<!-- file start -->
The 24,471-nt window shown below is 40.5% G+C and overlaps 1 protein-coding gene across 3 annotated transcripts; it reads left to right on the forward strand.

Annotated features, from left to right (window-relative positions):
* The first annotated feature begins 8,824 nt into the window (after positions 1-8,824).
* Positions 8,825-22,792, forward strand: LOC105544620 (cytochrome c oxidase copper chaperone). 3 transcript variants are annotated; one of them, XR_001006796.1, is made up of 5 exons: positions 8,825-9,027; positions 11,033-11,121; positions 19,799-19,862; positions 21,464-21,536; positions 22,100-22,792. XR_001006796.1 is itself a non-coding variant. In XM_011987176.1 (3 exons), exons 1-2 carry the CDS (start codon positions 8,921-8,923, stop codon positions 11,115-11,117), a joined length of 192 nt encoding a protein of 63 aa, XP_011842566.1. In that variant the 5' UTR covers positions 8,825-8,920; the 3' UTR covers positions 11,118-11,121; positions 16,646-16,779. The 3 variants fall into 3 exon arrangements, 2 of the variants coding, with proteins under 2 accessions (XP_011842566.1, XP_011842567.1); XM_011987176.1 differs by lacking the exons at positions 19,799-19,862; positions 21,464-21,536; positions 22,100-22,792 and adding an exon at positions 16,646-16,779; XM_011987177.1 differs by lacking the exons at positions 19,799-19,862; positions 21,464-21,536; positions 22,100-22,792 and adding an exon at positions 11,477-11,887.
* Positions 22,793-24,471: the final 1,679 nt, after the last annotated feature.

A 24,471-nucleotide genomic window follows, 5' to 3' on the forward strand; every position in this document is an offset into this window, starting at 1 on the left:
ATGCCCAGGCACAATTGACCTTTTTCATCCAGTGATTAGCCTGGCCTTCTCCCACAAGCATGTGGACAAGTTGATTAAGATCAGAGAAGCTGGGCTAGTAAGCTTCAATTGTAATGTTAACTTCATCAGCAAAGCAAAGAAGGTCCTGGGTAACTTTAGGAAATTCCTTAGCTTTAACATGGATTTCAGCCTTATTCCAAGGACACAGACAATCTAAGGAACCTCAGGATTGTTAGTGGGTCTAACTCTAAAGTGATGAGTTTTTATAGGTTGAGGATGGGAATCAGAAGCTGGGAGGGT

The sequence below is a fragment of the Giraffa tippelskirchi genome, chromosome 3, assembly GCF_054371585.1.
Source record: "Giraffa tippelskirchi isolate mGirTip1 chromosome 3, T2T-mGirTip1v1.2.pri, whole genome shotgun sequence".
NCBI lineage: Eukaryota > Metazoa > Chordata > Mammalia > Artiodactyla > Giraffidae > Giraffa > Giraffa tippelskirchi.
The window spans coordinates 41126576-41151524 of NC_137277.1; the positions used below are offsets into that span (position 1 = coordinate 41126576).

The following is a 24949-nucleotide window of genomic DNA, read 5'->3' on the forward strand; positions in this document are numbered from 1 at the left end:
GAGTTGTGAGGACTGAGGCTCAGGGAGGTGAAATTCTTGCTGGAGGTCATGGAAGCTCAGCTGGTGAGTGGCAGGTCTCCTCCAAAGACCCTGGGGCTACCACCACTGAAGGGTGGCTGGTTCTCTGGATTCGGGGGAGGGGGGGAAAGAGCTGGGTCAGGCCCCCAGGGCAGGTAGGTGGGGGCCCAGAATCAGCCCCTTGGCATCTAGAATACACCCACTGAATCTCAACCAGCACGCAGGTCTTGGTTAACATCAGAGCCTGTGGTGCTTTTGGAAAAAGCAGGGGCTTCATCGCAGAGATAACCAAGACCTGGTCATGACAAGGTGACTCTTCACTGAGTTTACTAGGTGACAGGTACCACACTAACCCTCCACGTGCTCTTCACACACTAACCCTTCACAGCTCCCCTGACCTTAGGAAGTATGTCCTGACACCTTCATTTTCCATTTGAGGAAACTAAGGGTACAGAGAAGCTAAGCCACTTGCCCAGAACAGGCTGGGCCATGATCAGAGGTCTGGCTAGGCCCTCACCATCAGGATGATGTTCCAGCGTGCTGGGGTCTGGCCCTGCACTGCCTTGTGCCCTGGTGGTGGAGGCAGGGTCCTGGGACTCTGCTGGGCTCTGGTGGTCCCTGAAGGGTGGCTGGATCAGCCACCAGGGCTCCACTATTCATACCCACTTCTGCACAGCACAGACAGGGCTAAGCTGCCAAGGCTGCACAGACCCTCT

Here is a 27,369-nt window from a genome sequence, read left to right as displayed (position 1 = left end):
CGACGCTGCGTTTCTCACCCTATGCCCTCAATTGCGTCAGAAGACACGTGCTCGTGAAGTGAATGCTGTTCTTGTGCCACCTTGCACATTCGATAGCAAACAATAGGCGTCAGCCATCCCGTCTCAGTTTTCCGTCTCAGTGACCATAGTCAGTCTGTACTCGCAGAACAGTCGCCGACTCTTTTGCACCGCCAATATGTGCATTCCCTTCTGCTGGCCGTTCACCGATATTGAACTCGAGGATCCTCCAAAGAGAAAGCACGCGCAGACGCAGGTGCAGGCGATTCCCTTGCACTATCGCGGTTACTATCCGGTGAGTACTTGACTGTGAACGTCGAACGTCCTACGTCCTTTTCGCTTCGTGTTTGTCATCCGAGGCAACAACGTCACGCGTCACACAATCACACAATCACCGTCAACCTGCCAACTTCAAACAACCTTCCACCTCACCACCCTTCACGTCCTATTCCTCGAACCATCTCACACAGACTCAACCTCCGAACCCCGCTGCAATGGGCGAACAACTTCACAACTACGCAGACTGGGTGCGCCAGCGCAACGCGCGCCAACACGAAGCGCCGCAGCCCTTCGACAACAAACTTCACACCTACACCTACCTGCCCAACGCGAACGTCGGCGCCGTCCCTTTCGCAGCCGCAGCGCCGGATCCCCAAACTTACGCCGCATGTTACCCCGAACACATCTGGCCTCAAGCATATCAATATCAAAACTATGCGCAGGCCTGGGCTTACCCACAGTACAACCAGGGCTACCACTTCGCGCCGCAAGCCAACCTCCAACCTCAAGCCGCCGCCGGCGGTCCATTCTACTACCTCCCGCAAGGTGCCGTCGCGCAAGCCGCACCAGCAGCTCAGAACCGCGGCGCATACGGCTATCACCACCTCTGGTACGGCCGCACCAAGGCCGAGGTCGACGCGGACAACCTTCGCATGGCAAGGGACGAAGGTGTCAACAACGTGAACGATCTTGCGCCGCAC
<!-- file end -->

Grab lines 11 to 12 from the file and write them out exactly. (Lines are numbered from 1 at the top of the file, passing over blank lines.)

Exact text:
The window spans coordinates 41126576-41151524 of NC_137277.1; the positions used below are offsets into that span (position 1 = coordinate 41126576).

The following is a 24949-nucleotide window of genomic DNA, read 5'->3' on the forward strand; positions in this document are numbered from 1 at the left end: